The Defender C class, sometimes known as the Response Boat Small - Charlie, is a modification of the B class and was designed as a replacement for the aging 25-foot (7.6 m) Transportable Port Security Boats (TPSB) currently used by Port Security Units. The C class has a gray foam collar, a cabin climate control system, and an increased armament of one M2HB .50-caliber machine gun on a modified forward mount and two M240B machine guns on port and starboard mounts just aft of the cabin. The first C-class boats were delivered to Port Security Unit 305 in May 2008 for testing and entered operational service at Naval Station Guantanamo Bay, Cuba in 2009.[6]

A Defender-class boat in service with the Kenya Navy Special Boat Unit

Service life and replacementEdit

With the Defender-class boats nearing the end of their 10-year service life, the Coast Guard issued a request for proposal for replacement design for the Response Boat-Small. The request called for a 25–30 foot boat, with weapon mounts, a minimum speed of 40 knots, and a range of at least 150 nautical miles.[7]

Contracts were awarded for two boats, one from SAFE Boats International and one from Metal Shark Aluminum Boats, for testing and on September 26, 2011 the Coast Guard awarded a contract to Metal Shark Boats for the production of 38 Response Boats-Small.[8] In November, Metal Shark was awarded a $192 million contract for up to 500 response boats—470 to replace the entirety of the Coast Guard's 2002-built fleet, 20 for the US Border Patrol, and 10 for the US Navy.[9]


Defender-class boat from Bangladesh Navy.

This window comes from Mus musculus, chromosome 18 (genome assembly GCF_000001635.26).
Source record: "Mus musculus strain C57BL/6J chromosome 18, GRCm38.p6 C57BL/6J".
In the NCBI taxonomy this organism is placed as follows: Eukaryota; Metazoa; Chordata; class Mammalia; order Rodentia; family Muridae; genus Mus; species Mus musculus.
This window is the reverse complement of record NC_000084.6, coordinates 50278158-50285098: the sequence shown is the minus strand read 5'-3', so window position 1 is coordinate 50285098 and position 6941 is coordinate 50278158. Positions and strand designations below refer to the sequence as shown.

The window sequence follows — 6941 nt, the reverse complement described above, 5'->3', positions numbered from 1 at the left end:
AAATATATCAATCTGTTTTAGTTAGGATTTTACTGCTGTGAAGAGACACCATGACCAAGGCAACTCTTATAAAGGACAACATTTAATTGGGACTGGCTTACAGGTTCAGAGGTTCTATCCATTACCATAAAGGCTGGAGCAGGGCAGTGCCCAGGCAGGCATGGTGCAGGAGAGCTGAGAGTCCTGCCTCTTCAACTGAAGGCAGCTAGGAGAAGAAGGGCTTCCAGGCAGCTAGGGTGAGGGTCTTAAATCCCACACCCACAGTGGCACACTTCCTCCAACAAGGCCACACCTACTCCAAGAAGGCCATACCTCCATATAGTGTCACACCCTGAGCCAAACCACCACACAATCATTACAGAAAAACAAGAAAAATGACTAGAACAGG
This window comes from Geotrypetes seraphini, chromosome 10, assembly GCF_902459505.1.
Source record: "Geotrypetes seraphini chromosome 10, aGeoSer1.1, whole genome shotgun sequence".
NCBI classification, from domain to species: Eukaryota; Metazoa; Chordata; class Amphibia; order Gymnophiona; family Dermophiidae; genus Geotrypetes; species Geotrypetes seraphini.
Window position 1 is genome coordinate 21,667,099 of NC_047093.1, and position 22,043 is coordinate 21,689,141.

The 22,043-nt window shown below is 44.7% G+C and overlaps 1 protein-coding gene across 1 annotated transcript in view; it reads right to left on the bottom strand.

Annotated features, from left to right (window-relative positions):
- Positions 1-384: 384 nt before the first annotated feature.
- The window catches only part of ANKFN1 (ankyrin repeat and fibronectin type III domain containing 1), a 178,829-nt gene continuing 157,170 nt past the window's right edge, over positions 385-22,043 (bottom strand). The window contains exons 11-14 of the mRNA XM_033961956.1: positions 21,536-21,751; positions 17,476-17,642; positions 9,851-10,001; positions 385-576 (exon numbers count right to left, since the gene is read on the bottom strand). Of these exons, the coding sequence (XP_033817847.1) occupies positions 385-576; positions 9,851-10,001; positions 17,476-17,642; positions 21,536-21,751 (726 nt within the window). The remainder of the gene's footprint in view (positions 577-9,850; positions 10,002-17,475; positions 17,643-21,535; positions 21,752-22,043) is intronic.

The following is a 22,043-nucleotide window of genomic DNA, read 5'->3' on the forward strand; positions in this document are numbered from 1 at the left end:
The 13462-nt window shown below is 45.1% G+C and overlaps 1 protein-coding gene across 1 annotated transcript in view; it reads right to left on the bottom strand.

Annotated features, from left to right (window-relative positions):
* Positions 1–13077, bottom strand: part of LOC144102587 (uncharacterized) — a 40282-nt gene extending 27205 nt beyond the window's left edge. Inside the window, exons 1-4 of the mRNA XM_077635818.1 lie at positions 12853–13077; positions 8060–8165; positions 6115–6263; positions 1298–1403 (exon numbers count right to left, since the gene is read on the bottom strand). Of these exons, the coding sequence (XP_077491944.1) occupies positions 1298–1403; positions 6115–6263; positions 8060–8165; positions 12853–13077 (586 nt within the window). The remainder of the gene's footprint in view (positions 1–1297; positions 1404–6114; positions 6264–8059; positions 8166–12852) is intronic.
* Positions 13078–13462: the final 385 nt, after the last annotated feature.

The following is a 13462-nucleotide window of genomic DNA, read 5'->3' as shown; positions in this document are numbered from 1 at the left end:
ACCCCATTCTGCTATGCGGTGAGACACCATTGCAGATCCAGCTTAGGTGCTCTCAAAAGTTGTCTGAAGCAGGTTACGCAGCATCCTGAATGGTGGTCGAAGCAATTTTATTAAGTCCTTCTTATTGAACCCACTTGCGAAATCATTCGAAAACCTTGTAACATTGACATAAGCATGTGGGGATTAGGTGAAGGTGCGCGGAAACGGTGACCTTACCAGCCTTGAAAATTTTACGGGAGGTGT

See alsoEdit


  1. ^ "25-Foot Defender Class Boat (RB-HS/RB-S)". United States Coast Guard. Retrieved December 13, 2008.
  2. ^ a b c Defender Class Operator's Handbook (PDF) (Report). U.S. Department of Homeland Security, United States Coast Guard. June 27, 2006.
  3. ^ "SAFE Boats International". SAFE Boats International LLC. Retrieved November 11, 2006.
  4. ^ "GSA Sales page for SAFE Boats International". United States Government. Retrieved April 18, 2008.
  5. ^ "Defender Class Boat (RB-HS/RB-S/RB-S II)". United States Coast Guard.
  6. ^[permanent dead link] The Wire Vol 9, Issue 49
  7. ^ Johnson, Linda M. (September 2010). "Coast Guard Releases Request for Proposal for New Response Boat-Small" (PDF). Delivering the Goods. 31. United States Coast Guard. p. 2.
  8. ^ "Contract Awarded for the Production of 38 Response Boats-Small" (Press release). United States Coast Guard. September 28, 2011.
  9. ^ "Metal Shark Awarded $192M Coast Guard Contract". Marine Link. November 14, 2011. Retrieved January 1, 2017.
  10. ^ "Traffic technicians prepare NST lift off". Pacific Navy News. 2017-06-20. Retrieved 2017-11-22.
  11. ^ "US provides patrol boats to Djibouti". Defenceweb. 2020-03-03. Retrieved 2020-03-03.
  12. ^ a b "Bangladesh Navy surges ahead with massive expansion - Bangladesh Military Forces -". Bangladesh Military Forces -
  13. ^ Keeter, Hunter C. (November 2008). "Iraqi Navy's Boat Purchase Marks Milestone for Coast Guard FMS Program" (PDF). Delivering the Goods. United States Coast Guard.
  14. ^ US Equip AFL with 2 Boats‹See TfM›[failed verification]
  15. ^ "Archived copy". Archived from the original on 2014-04-03. Retrieved 2013-12-11.CS1 maint: archived copy as title (link)Ships of the Nigerian Navy

External linksEdit